It is desirable that the transformer and rectifier unit be compact and as fully integrated structurally as possible. For this purpose it is advantageous if at the primary side it is supplied by the slip rings with three-phase current and if the transformer unit is composed of three rotationally symmetrically arranged single-phase transformers which are arranged in a delta shape relative to one another as well as to the axis of rotation. Furthermore, it is desirable to use for the rectifiers which are arranged at the secondary side, diodes which according to a currently preferred embodiment of the invention are directly mounted on busbars which are associated with one terminal of the secondary windings.
In this manner the dimensions as well as the moment of inertia of the integrated transformer and rectifier unit can be maintained within narrow limits, as is particularly desired if the electrode roller itself is not directly driven, but instead is taken along by friction with the workpiece which travels at relatively high speed and in contact with the electrode roller.
The secondary windings of each single-phase transformer are advantageously composed of several surround windings whose two terminals extend radially outwardly away from the axis of rotation. This makes possible the use of center busbars immediately on the respective outwardly directed terminals of the individual windings of each transformer leg, and therefore result in a further structural simplification and compact construction.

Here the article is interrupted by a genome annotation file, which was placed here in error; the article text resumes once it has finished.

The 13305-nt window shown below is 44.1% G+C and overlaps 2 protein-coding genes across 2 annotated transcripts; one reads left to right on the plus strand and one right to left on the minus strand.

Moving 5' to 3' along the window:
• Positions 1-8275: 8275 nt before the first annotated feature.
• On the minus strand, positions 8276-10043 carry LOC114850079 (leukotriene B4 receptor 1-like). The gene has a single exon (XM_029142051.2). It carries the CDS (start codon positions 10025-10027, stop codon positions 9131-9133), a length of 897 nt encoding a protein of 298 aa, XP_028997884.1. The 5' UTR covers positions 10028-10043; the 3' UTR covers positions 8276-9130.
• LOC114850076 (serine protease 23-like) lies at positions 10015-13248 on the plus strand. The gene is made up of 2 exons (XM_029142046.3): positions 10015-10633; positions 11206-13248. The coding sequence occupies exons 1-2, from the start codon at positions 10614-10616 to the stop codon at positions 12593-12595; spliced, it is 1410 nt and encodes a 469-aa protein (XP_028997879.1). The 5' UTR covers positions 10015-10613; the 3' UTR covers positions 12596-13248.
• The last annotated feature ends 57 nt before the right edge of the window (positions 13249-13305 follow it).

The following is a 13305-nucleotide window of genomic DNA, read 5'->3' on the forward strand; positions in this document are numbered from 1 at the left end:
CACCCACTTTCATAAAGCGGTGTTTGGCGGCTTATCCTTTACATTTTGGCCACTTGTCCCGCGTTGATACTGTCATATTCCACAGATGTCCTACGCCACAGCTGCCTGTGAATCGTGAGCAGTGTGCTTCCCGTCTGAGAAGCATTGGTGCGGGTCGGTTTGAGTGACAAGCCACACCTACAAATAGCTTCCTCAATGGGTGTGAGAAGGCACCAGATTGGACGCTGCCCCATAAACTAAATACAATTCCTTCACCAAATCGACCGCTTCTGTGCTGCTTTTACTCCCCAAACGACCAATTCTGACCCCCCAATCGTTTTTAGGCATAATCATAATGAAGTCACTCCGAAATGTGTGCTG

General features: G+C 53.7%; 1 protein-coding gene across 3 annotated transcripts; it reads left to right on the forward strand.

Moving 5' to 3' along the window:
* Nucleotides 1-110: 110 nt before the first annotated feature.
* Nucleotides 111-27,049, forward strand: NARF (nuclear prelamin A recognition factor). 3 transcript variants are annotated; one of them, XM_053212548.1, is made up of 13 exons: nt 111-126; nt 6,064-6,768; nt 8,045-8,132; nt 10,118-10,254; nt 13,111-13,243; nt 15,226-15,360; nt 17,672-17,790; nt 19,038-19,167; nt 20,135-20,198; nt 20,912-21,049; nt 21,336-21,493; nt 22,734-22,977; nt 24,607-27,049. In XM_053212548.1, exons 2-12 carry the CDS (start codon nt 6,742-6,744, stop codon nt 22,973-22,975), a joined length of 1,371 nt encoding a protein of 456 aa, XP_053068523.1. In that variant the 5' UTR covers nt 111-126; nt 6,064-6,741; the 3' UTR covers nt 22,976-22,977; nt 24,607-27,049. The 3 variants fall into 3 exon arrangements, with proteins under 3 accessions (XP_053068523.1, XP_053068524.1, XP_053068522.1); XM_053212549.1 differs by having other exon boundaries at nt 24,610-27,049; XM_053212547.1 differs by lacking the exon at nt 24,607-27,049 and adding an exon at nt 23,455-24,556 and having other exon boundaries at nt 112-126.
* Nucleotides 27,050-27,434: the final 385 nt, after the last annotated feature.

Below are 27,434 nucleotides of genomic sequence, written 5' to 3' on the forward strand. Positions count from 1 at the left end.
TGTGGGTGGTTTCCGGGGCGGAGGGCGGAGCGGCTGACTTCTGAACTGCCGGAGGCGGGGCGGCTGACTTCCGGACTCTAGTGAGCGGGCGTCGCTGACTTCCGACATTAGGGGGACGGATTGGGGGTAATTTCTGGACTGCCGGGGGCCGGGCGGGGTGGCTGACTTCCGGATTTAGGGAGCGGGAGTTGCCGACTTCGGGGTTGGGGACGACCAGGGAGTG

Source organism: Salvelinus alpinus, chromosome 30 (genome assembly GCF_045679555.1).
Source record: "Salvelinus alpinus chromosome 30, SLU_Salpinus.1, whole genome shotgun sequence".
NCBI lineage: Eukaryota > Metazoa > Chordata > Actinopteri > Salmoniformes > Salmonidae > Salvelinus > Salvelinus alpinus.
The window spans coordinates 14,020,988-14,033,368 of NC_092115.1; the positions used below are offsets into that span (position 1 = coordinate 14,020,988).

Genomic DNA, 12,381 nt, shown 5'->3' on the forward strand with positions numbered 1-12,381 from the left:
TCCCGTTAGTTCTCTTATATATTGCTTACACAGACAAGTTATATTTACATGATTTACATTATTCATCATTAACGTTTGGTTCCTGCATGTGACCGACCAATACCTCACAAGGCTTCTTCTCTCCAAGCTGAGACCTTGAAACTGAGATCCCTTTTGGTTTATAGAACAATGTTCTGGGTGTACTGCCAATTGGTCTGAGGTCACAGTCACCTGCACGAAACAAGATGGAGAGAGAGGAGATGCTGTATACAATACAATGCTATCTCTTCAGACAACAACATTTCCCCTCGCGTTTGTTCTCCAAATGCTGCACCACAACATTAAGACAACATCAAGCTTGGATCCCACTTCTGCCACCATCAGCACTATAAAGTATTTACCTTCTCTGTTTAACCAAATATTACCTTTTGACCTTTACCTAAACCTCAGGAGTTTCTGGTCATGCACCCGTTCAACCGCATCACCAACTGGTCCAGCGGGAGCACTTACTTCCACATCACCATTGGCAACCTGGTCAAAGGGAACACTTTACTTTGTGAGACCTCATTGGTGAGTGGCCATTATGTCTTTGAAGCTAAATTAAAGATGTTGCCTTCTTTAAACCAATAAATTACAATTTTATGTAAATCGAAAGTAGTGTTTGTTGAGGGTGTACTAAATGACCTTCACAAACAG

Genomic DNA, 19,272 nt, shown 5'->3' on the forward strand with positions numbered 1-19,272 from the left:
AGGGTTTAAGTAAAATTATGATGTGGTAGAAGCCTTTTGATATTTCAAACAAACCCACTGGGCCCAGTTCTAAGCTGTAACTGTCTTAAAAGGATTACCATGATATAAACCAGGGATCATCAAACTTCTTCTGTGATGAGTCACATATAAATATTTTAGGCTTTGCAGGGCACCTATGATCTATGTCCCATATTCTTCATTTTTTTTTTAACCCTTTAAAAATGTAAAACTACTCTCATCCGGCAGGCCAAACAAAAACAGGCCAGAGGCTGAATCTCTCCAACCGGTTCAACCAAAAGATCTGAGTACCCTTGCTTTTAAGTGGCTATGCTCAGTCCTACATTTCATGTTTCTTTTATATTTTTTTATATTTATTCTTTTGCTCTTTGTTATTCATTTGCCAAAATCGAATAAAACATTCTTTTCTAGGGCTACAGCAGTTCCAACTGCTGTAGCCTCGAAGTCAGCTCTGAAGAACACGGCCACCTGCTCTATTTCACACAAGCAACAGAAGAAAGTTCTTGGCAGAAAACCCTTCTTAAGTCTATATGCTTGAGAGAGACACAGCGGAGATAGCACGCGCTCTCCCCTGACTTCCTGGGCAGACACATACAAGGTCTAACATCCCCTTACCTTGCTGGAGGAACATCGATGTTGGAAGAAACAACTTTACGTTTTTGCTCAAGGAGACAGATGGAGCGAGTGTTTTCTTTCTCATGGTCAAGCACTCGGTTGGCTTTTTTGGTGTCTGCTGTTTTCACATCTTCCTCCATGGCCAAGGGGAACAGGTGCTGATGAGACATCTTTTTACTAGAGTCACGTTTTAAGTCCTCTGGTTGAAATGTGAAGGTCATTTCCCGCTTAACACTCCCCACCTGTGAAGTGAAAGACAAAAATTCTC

The single-phase transformers advantageously have generally rectangular or frame-shape cores and each leg carries a primary winding and several secondary surround windings each, of which the latter surround the former. The separation of the secondary winding into several separate surround windings has the substantial advantage that the resistances are uniform everywhere and a more uniform current distribution to the diodes is obtained.
The electrical arrangement of the secondary side can in principle be selected at will, but a particularly advantageous embodiment of the invention proposes to connect the surround windings of the three single-phase transformers in a six-branch circuit using a minimum number of rectifiers or diodes.
An advantageous embodiment provides each transformer leg with two pairwise arranged surround windings which are connected to a rectifier circuit, and to connect the center points of all pairs of windings via the center busbar that is fixedly arranged between the respective terminals of the surround windings, with the central point that is common to all transformer legs. The alternately opposite connection of the surround windings which are arranged to follow one another on each transformer leg, with the center busbar located between the terminals, has the advantage that the transformer legs are more uniformly loaded electrically. In addition, it has the further advantage that the diode groups associated with the respective surround windings have more room for their accommodation.
A particularly compact construction can be obtained in that the regular busbars and the center busbars are supported at their ends by supporting spokes on the shaft or on a supporting tube which surrounds the shaft and is fixedly connected with the same, the spokes which face the electrode roller being connected to collective terminals which are insulated from one another and which in turn constitute the DC connection for the two electrodes on the roller which are insulated from one another.